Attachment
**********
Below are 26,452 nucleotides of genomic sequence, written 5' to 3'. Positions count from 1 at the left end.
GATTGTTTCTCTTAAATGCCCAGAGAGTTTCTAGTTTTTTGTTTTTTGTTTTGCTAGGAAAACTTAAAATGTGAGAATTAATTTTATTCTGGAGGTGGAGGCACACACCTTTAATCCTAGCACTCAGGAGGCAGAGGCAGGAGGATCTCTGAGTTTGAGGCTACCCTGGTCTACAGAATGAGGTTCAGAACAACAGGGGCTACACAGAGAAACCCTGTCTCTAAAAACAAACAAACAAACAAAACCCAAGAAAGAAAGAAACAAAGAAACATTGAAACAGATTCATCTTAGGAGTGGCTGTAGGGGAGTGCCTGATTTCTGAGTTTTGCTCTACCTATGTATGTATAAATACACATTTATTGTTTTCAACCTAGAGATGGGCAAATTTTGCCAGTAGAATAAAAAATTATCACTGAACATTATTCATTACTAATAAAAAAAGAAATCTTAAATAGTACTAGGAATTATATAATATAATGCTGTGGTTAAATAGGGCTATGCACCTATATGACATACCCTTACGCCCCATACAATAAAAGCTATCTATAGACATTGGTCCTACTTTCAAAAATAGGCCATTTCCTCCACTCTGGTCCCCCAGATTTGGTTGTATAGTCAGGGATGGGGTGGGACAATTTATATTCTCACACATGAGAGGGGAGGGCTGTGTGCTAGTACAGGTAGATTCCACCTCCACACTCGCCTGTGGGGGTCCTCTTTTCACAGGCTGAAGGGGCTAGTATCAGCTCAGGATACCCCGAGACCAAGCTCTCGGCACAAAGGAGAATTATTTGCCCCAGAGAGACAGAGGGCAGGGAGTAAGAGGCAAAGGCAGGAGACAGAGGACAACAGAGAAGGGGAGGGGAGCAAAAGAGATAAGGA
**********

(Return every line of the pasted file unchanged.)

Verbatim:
Below are 26,452 nucleotides of genomic sequence, written 5' to 3'. Positions count from 1 at the left end.
GATTGTTTCTCTTAAATGCCCAGAGAGTTTCTAGTTTTTTGTTTTTTGTTTTGCTAGGAAAACTTAAAATGTGAGAATTAATTTTATTCTGGAGGTGGAGGCACACACCTTTAATCCTAGCACTCAGGAGGCAGAGGCAGGAGGATCTCTGAGTTTGAGGCTACCCTGGTCTACAGAATGAGGTTCAGAACAACAGGGGCTACACAGAGAAACCCTGTCTCTAAAAACAAACAAACAAACAAAACCCAAGAAAGAAAGAAACAAAGAAACATTGAAACAGATTCATCTTAGGAGTGGCTGTAGGGGAGTGCCTGATTTCTGAGTTTTGCTCTACCTATGTATGTATAAATACACATTTATTGTTTTCAACCTAGAGATGGGCAAATTTTGCCAGTAGAATAAAAAATTATCACTGAACATTATTCATTACTAATAAAAAAAGAAATCTTAAATAGTACTAGGAATTATATAATATAATGCTGTGGTTAAATAGGGCTATGCACCTATATGACATACCCTTACGCCCCATACAATAAAAGCTATCTATAGACATTGGTCCTACTTTCAAAAATAGGCCATTTCCTCCACTCTGGTCCCCCAGATTTGGTTGTATAGTCAGGGATGGGGTGGGACAATTTATATTCTCACACATGAGAGGGGAGGGCTGTGTGCTAGTACAGGTAGATTCCACCTCCACACTCGCCTGTGGGGGTCCTCTTTTCACAGGCTGAAGGGGCTAGTATCAGCTCAGGATACCCCGAGACCAAGCTCTCGGCACAAAGGAGAATTATTTGCCCCAGAGAGACAGAGGGCAGGGAGTAAGAGGCAAAGGCAGGAGACAGAGGACAACAGAGAAGGGGAGGGGAGCAAAAGAGATAAGGA